* A basket of apples and a bowl of cherries (used later for games)
* A bucket lined with calico for utensils
* Old canning jars for straws and simple bouquets of flowers from our yard
* A Lincoln Log-built cabin
* Some sepia photos we had of our family in 19th century costumes
* An authentic old school slate with my daughter's age written on it (I later photographed her in costume, holding the slate.)

Although it didn't really fit in with the theme, we also put up a few balloons - because in our family, you can't have a birthday party without them!

I also considered using hay bales for outdoor seating; they are inexpensive (about $3 a piece around these parts) and I would use them later for chicken bedding - but we have too many people with allergies, an important consideration if you are thinking about using hay or straw bales.

The Food
I considered serving pioneer-inspired food but decided we had too many picky eaters. Instead, we stuck with easy picnic fare like hot dogs and burgers - and lemonade served in canning jars. I also considered making popcorn balls as party favors, but ran out of time to do this. At one point, I thought we'd make ice cream with an old fashioned, hand cranked ice cream maker. This would have been a nice addition, but I couldn't find a cranked ice cream maker to borrow.

We considered many ideas for the birthday cake - some pretty elaborate, with covered wagons or log
cabins on top. But in the end, my daughter decided she wanted a simple cake - something like Laura Ingalls might have had if Pa and Ma could have splurged on a cake. So I made a chocolate cake with white cream cheese frosting - two round layers. On the day of the party, I plucked some edible flowers from our yard (bachelor buttons and pansies) and used them to decorate the cake.

The Games
I had a lot of fun choosing old fashioned games for the party - and I think both the adults and kids enjoyed them. We played:

* Musical chairs, using music from Pa's Fiddle - a collection of music Pa played in the Little House books. (I downloaded a single song for a mere .99 cents...all I needed for our game.)

* Potato sack race - so fun, we did it a couple of times. You can find burlap sacks all over the Internet, but I was afraid some of the cheaper ones would rip. (We had older children - and some adults - using them in the game.) Even so, I bought them inexpensively - four for $3.55. They worked perfectly and I will keep them for future parties.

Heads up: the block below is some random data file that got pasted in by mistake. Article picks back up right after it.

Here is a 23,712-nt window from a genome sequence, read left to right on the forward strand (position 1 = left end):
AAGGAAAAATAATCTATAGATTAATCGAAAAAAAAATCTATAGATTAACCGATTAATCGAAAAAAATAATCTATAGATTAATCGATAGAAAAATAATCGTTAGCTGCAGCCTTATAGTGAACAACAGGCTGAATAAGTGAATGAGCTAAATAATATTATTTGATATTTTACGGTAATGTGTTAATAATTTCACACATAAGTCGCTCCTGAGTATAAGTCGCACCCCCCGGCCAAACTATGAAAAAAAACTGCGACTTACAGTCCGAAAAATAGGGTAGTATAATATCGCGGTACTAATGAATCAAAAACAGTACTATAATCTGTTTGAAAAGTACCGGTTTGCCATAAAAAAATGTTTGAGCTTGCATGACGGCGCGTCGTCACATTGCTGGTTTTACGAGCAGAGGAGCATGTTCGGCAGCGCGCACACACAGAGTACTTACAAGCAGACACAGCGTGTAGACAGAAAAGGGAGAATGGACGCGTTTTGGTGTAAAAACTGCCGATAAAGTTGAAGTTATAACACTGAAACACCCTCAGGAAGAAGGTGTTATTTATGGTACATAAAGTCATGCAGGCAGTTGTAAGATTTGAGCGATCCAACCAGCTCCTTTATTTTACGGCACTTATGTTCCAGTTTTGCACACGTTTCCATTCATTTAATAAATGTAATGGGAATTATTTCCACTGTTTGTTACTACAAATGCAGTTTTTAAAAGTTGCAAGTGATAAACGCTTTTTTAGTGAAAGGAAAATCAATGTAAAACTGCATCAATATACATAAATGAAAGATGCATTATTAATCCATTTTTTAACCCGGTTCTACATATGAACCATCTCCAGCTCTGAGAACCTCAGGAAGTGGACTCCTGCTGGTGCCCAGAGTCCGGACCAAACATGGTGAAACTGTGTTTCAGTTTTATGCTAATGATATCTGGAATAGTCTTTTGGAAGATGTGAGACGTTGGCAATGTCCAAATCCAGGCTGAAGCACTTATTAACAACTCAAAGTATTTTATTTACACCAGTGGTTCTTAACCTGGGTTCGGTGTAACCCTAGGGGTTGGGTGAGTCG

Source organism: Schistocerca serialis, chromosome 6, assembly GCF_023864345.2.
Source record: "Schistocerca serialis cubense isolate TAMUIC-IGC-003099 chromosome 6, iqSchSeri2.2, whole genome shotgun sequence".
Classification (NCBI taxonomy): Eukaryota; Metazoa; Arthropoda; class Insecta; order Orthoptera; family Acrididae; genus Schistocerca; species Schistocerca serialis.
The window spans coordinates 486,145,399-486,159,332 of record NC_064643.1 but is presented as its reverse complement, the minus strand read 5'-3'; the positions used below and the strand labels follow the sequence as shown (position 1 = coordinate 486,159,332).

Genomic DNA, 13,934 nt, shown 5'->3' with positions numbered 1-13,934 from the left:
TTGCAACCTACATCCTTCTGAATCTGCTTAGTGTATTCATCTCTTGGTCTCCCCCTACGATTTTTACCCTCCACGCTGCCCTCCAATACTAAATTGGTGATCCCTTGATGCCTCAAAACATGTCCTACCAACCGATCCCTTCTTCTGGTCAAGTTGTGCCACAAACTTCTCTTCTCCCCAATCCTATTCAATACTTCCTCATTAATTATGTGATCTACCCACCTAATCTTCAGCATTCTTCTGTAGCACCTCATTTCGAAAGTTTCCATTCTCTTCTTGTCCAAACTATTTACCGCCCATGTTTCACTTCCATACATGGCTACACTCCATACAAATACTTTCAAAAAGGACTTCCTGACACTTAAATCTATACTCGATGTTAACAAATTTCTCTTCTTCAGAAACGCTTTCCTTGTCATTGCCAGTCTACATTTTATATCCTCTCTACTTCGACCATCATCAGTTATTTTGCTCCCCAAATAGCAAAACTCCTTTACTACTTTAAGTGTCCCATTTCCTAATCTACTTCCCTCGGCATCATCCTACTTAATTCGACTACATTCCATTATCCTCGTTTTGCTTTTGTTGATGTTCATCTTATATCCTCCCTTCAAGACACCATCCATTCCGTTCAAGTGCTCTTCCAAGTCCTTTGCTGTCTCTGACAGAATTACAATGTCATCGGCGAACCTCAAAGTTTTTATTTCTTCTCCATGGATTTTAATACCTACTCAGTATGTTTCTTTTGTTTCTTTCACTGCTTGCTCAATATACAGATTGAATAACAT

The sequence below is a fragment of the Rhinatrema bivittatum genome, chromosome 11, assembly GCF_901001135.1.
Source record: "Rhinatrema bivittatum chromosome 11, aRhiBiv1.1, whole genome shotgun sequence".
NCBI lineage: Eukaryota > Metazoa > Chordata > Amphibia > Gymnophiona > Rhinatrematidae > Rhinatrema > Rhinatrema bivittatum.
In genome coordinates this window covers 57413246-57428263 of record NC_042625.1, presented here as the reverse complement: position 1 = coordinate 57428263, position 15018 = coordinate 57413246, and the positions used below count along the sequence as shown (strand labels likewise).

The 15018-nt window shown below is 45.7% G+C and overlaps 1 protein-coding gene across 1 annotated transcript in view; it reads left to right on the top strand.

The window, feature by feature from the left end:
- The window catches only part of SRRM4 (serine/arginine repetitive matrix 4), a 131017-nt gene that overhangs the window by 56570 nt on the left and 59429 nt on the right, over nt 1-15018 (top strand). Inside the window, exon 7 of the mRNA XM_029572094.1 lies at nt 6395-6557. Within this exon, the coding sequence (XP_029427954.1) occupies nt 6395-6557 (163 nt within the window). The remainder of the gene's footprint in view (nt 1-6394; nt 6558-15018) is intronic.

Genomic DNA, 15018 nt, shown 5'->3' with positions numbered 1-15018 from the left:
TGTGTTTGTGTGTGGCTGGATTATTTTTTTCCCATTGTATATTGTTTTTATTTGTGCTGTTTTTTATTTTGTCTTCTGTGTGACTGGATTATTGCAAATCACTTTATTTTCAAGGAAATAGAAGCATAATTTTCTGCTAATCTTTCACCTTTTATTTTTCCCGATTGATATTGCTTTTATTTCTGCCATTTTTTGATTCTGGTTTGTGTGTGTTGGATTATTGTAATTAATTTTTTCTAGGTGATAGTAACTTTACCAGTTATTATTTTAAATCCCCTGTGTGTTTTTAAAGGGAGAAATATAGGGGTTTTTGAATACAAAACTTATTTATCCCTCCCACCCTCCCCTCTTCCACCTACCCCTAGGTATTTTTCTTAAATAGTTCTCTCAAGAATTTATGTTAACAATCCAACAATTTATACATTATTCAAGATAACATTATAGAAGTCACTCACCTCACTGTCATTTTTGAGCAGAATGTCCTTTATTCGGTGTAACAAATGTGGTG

* Watermelon eating contest - I placed a cheap plastic party tablecloth on the picnic bench and gave each child 1/4 of a watermelon. Then we did an adult version, too.

* Cherry pit spitting contest. (If you can find a watermelon with plenty of seeds in it - difficult to do these days - you can use those instead of cherry pits.) I laid another cheap plastic tablecloth on the ground. (If adults will be playing, too, I recommend at least two tablecloths or a plastic aisle runner.) Each child ate a cherry, reserving the pit. Then, one at a time, she tried to spit it as far as she could. With a felt tip pen, I circled each child's pit and wrote her initials beside it, so there'd be no question about whose was whose. The child who spit a pit the farthest won. The kids liked this game so much, they played it many times.

* Apple bobbing. The trickiest part of this was finding smallish apples with stems; the ones I found were rather large, which made the game harder. (My daughter is also missing three front teeth, so it was especially difficult for her - but she did manage to get an apple.) I didn't have a half wine barrel, trough, or shallow, wide bucket, so I used the pot of my pressure canner. It was a bit deep, but that just meant the kids got a little more wet!

To view my Pinterest inspiration board for this party - and discover lots of great ideas I didn't use - click here. 

Check out the Entire Little House series of Posts:

Little House in the Big Woods Activities
Pancake Men (from Little House in the Big Woods)
Little House on the Prairie Activities
Little House on the Prairie Birthday Party
On the Banks of Plum Creek Activities 
Little Town on the Prairie Activities
Activities for The First Four Years
These Happy Golden Years Activities 
Farmer Boy Activities